Haggard was born and raised outside Bakersfield, California in a converted boxcar, the son of two Dust Bowl refugees from Oklahoma, who joined many emigrants from their home state in California during the Great Depression. As a youth, he had started running away and jumping freight trains at a young age. This begun a streak of juvenile delinquency that graduated into adult criminality when he was convicted of burglary and sentenced to a lengthy term at San Quentin at age 20 (interestingly, Haggard was born in April 1937 and, according to his autobiography, began his San Quentin term in March 1958, enabling him to indeed “turn 21 in prison”).

Despite this string of modern sounding hits celebrating (and lamenting) his hard man life, Haggard was, perhaps more so than any other country singer of his status, a traditionalist with the utmost reverence for country music’s history.  At the height of his fame in 1969, he released a tribute record to 1920’s country singer Jimmie Rodgers. Then a year later, he taught himself fiddle basically from scratch (although he had some childhood violin lessons) in order to record a tribute record to Western Swing star Bob Wills.

In addition to the Bob Wills album, Haggard began to record more instrumental material featuring his band, the Strangers. Although Haggard was a facile lead guitar player, he deferred to his guitarist Roy Nichols, a nimble and inventive guitar player whose clean clear runs were an integral part of the electric Bakersfield Country sound of the 1960’s, and a direct precursor to country-flavored rock players like Jerry Garcia.

Haggard’s band was one of the best in the business, featuring players equally adept with almost any 20th century American music ranging from jazz to honky tonk to pop, including fiddle player Jim Belken, formerly a violin player with the Dallas Symphony (“I quit when I realized I didn’t want to find myself fifty years old and gettin’ cussed out by some Hungarian”).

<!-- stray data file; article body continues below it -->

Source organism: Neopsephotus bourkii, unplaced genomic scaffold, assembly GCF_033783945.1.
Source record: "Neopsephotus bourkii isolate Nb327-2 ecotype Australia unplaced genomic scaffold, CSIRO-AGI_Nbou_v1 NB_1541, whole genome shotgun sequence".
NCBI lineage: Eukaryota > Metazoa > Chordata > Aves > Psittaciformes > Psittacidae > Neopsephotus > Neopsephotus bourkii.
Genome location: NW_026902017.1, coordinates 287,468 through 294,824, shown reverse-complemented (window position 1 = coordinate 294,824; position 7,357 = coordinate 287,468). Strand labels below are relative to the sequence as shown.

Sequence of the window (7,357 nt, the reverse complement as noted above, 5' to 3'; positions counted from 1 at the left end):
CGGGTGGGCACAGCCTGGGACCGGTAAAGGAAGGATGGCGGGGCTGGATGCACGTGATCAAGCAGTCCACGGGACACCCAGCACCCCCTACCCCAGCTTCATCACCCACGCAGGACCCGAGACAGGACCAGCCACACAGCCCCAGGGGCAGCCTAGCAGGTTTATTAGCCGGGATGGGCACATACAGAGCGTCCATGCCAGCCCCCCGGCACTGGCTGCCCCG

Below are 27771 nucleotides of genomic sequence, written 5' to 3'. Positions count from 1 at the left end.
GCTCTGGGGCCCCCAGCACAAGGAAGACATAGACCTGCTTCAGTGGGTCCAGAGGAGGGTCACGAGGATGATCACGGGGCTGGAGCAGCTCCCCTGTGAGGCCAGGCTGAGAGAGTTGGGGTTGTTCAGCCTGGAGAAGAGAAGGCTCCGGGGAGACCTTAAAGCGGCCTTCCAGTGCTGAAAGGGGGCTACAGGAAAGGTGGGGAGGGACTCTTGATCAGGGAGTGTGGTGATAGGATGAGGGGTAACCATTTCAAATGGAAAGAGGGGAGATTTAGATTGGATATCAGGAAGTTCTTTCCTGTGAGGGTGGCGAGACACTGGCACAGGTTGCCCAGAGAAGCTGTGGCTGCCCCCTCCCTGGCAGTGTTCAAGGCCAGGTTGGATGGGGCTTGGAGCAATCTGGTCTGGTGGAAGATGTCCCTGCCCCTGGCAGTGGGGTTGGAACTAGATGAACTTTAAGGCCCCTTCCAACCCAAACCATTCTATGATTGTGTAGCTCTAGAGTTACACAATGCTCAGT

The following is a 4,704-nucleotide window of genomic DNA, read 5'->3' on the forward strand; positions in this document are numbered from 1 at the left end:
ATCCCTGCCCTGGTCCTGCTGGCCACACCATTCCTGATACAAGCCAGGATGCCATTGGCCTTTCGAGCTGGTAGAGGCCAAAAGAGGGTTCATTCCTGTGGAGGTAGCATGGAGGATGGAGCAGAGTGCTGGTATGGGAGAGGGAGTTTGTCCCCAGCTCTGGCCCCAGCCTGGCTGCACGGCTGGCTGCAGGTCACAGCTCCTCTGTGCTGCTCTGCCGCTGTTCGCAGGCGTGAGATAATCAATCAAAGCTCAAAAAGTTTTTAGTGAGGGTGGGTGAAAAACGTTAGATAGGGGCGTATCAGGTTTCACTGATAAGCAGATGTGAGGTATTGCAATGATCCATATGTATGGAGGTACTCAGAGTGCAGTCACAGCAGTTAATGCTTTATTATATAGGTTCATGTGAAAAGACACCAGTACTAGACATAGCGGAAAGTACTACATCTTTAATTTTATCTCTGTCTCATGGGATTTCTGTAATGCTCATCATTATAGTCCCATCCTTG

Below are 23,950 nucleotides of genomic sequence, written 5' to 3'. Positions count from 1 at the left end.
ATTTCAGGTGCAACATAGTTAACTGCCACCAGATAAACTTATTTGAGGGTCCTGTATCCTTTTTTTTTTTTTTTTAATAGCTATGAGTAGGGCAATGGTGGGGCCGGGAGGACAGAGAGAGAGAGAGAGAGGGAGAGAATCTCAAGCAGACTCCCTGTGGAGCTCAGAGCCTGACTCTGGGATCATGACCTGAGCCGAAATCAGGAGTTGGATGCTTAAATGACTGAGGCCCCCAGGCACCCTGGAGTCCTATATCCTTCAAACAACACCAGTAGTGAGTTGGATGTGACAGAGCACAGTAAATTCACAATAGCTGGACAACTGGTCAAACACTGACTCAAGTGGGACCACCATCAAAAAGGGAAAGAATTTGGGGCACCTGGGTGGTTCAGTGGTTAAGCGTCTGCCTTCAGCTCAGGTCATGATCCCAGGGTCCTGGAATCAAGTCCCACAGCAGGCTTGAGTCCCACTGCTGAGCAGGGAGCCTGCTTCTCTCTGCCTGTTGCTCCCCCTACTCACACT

It was fitting that such a formidable band would record a few albums of their own, most notably 1973’s “Totally Instrumental with One Exception.”  It’s an amazingly varied album, with material ranging from throwback ragtime tunes to incredibly melodic and evocative pieces that seamlessly mix elements of country and jazz. Funnily enough for music from a such a tough dude, the album sounds to me like it was made to score a film by sensitive fop Wes Anderson:

Haggard’s story, going from the most famous prison in the nation to the top of the charts in a just a few years, is one that will probably never happen again, for a large variety of sociological and economical reasons. Haggard himself recognized this, observing in his autobiography:

“Can you imagine what would happen today if I was twenty-four, just out of prison, and trying to get a record deal in Nashville? When I got my deal, the labels were looking for artists who had their own style. Today’s sanitized country music is produced by a bunch of artists who sound like each other.”

I would argue that the cultural and economic stratification would probably prevent a 24 year old Merle Haggard from getting a deal fresh out of prison more so than musical issues. But, Haggard does have a point than yesterday’s country artists were much more distinctive, and his mimicry is just another one of his talents:




About peter

musings about music, culture, food, and more... twittering, tumbling, and instagramming: @PgunnNYC